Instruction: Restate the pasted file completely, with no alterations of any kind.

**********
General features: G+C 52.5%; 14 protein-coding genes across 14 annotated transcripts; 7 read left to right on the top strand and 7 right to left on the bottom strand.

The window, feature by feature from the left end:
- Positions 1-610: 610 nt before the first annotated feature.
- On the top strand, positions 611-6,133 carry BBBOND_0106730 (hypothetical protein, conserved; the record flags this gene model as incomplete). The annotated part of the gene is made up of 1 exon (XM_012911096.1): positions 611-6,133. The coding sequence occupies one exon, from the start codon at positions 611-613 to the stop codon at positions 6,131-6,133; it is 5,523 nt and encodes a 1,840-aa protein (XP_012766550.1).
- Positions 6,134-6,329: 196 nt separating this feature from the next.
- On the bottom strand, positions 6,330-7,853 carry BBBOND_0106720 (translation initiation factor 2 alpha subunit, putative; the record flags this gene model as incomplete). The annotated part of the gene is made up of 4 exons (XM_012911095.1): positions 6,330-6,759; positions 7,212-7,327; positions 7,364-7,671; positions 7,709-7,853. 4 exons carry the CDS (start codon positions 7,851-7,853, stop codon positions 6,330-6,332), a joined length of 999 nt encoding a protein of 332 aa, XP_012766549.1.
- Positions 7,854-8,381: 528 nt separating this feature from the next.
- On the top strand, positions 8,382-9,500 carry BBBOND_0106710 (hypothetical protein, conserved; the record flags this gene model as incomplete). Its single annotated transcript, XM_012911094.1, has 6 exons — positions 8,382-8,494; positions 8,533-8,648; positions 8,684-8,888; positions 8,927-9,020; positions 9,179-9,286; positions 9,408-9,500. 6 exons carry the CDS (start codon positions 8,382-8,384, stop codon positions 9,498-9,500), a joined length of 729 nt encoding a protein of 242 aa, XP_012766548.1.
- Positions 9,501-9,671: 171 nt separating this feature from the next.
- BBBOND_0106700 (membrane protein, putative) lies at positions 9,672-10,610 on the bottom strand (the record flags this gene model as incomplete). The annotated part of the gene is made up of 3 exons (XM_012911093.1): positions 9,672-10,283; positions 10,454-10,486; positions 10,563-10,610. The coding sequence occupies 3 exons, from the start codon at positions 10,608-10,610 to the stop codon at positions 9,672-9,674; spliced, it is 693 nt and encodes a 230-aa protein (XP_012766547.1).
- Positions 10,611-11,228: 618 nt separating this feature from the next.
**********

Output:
General features: G+C 52.5%; 14 protein-coding genes across 14 annotated transcripts; 7 read left to right on the top strand and 7 right to left on the bottom strand.

The window, feature by feature from the left end:
- Positions 1-610: 610 nt before the first annotated feature.
- On the top strand, positions 611-6,133 carry BBBOND_0106730 (hypothetical protein, conserved; the record flags this gene model as incomplete). The annotated part of the gene is made up of 1 exon (XM_012911096.1): positions 611-6,133. The coding sequence occupies one exon, from the start codon at positions 611-613 to the stop codon at positions 6,131-6,133; it is 5,523 nt and encodes a 1,840-aa protein (XP_012766550.1).
- Positions 6,134-6,329: 196 nt separating this feature from the next.
- On the bottom strand, positions 6,330-7,853 carry BBBOND_0106720 (translation initiation factor 2 alpha subunit, putative; the record flags this gene model as incomplete). The annotated part of the gene is made up of 4 exons (XM_012911095.1): positions 6,330-6,759; positions 7,212-7,327; positions 7,364-7,671; positions 7,709-7,853. 4 exons carry the CDS (start codon positions 7,851-7,853, stop codon positions 6,330-6,332), a joined length of 999 nt encoding a protein of 332 aa, XP_012766549.1.
- Positions 7,854-8,381: 528 nt separating this feature from the next.
- On the top strand, positions 8,382-9,500 carry BBBOND_0106710 (hypothetical protein, conserved; the record flags this gene model as incomplete). Its single annotated transcript, XM_012911094.1, has 6 exons — positions 8,382-8,494; positions 8,533-8,648; positions 8,684-8,888; positions 8,927-9,020; positions 9,179-9,286; positions 9,408-9,500. 6 exons carry the CDS (start codon positions 8,382-8,384, stop codon positions 9,498-9,500), a joined length of 729 nt encoding a protein of 242 aa, XP_012766548.1.
- Positions 9,501-9,671: 171 nt separating this feature from the next.
- BBBOND_0106700 (membrane protein, putative) lies at positions 9,672-10,610 on the bottom strand (the record flags this gene model as incomplete). The annotated part of the gene is made up of 3 exons (XM_012911093.1): positions 9,672-10,283; positions 10,454-10,486; positions 10,563-10,610. The coding sequence occupies 3 exons, from the start codon at positions 10,608-10,610 to the stop codon at positions 9,672-9,674; spliced, it is 693 nt and encodes a 230-aa protein (XP_012766547.1).
- Positions 10,611-11,228: 618 nt separating this feature from the next.